Consider the following scenarios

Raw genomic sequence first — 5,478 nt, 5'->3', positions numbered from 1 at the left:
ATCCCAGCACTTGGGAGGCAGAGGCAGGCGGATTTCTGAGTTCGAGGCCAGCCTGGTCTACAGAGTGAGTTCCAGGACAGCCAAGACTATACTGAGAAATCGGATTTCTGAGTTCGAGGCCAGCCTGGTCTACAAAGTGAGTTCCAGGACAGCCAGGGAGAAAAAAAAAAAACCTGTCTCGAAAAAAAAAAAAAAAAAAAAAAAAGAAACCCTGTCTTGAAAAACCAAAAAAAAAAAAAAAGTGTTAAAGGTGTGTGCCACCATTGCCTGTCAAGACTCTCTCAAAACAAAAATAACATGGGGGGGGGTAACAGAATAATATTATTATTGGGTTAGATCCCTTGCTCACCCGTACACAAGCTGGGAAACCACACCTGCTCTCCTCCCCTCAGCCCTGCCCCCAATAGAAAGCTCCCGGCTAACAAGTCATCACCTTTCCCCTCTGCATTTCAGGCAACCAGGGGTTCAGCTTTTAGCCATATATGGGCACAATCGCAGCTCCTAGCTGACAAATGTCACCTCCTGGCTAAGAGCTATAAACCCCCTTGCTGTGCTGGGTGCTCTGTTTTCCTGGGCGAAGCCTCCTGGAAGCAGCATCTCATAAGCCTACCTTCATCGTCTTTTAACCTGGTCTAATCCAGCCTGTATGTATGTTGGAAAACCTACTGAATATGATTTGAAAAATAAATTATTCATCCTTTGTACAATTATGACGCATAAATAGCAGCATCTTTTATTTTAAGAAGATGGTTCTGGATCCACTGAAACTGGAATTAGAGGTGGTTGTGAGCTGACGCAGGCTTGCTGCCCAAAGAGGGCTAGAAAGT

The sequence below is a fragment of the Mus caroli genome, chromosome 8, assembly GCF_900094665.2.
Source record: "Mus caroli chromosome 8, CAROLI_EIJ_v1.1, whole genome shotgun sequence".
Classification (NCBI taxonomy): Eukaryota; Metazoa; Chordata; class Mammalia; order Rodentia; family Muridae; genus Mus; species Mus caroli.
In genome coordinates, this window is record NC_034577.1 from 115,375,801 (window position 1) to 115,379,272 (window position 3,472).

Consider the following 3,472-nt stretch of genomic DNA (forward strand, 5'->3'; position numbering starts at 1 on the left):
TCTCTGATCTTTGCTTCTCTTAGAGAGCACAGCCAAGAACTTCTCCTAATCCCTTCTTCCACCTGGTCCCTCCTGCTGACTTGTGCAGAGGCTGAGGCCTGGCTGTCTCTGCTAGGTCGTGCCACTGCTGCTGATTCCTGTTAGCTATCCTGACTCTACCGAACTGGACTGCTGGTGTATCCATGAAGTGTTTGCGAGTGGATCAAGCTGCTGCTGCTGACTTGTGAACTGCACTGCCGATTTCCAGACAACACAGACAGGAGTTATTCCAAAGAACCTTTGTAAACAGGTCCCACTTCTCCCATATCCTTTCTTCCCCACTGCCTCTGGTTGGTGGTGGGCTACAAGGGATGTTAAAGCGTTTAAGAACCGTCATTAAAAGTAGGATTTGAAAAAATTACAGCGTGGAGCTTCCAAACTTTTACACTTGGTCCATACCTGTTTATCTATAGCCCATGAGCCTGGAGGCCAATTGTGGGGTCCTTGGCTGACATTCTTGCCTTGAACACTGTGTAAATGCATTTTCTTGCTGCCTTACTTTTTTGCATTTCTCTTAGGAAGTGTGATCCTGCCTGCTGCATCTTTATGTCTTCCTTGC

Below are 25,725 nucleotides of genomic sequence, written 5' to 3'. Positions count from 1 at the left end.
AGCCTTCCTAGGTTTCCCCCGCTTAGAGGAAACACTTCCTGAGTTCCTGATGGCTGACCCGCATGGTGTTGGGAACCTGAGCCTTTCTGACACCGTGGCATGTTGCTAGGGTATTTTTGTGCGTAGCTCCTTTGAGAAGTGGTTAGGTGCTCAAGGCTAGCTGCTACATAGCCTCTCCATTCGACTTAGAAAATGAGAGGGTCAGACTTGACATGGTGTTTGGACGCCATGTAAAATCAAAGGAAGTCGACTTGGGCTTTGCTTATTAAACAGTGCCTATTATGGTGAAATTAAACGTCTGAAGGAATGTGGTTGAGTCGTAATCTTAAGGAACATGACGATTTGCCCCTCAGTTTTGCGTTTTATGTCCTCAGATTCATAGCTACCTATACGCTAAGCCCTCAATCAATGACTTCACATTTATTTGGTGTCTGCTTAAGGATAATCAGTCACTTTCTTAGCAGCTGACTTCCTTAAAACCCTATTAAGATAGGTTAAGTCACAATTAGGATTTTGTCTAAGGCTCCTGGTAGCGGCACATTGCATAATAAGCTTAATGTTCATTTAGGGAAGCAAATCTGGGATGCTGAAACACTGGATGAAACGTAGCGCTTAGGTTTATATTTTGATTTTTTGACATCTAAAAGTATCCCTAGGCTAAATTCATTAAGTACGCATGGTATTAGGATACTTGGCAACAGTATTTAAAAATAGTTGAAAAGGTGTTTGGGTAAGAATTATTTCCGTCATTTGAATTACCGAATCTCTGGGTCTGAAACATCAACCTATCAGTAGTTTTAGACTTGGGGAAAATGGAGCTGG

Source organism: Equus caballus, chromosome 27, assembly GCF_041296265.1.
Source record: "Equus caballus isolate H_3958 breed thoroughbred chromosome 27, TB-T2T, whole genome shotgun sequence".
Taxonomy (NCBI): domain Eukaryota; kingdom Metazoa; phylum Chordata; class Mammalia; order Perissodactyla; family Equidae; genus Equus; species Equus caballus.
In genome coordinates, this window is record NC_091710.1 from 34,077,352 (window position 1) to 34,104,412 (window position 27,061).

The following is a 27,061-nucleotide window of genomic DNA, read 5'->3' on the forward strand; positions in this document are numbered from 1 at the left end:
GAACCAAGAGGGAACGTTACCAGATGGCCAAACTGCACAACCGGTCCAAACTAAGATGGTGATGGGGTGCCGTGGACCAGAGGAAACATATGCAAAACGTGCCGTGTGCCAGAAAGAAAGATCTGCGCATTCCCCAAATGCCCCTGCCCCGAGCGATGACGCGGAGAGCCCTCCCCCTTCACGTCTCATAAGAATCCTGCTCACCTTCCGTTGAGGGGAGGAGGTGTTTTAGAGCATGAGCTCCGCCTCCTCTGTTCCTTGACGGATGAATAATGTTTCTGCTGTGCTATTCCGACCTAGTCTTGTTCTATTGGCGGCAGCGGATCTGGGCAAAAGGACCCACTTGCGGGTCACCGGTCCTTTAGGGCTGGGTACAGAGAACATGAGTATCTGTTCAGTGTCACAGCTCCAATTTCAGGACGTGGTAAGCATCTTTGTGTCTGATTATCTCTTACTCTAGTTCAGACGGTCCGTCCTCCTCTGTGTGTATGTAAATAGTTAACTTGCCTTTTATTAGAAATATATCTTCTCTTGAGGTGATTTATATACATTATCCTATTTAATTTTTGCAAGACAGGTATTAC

1. Dr. Sam is an Orthopedic Surgeon. He enjoys an excellent reputation and is known for his surgical expertise. Like most orthopedic surgeons he is very confident in his profession which is sometimes mistaken for arrogance. In reality, he is very demanding of himself as well as those who assist him. He is very detailed oriented in his performance accounting for a strong surgical success rate and minimal complication rate. The demands of this career, however, have taken a toll on his personal life. He is married to Laura, a strong woman in her own right. They met when he was in his surgical residency at a major teaching hospital on the east coast where she worked as a counselor having her degree in social work. Having delivered two children, she still occupies a part time position at a local counseling center. Sam is a loving father and husband and the marriage is strong but an early strain is developing. They have a daughter and a son, Megan and Mark. Although basically “good kids” there is a lack of supervision and participation in family life by Sam who is having trouble fitting them into his hugely busy schedule. Megan is a straight A student who excels at all she attempts. She is close to her mom but, like her brother, her relationship with her dad is plagued by his unavailability. Laura tries mightily to compensate with the kids, scheduling her work around their activities but recognizes that Mark needs his dad to mentor him. There are arguments regarding this from time to time but Sam can’t seem to budget the time into his schedule. When Sam is at home, he spends most of his time napping, reading medical literature, or catching up on paper work. It isn’t that he doesn’t support and love his son but simply is unable to make him a priority. He encourages Mark to excel as a student and as an athlete but is often absent from his children’s events. Mark is 17 years old and in his senior year of high school. Due to his father’s significant income, he is able to attend a private school where his grades are quite acceptable. He participates on the swimming team and generally does well although not a star. He generally avoids trouble and is thought by most people to be a “straight up” kid. However, he has recently been hanging with a group of the “Jocks” who have been experimenting with drugs. At first, Mark refused to participate but it was becoming clear that if he did not participate, he would not be considered a member of the group. So, with some trepidation, he trialed some “weed.” Over time, he moved on to cocaine. Mark eventually got caught up in a drug bust and Sam received a call to retrieve his son at the police station. The police station has the typical ambience of a government agency office with cream colored walls and tile floors surrounding a plethora of counters and desks only a few of which are occupied. Sam is greeted by a rather severe appearing officer manifesting boredom with his job mixed with a somewhat condescending and judgmental expression on his face. He invited Sam and Laura to come around the counter and join him at his desk. It was covered with scattered papers, a computer screen and a phone completing the picture of a very busy officer. He appeared to be 40 to 45years old, had a full head of dark black hair with just a touch of premature grey at the temples. He was of medium height and had a sturdy look to him although not athletic.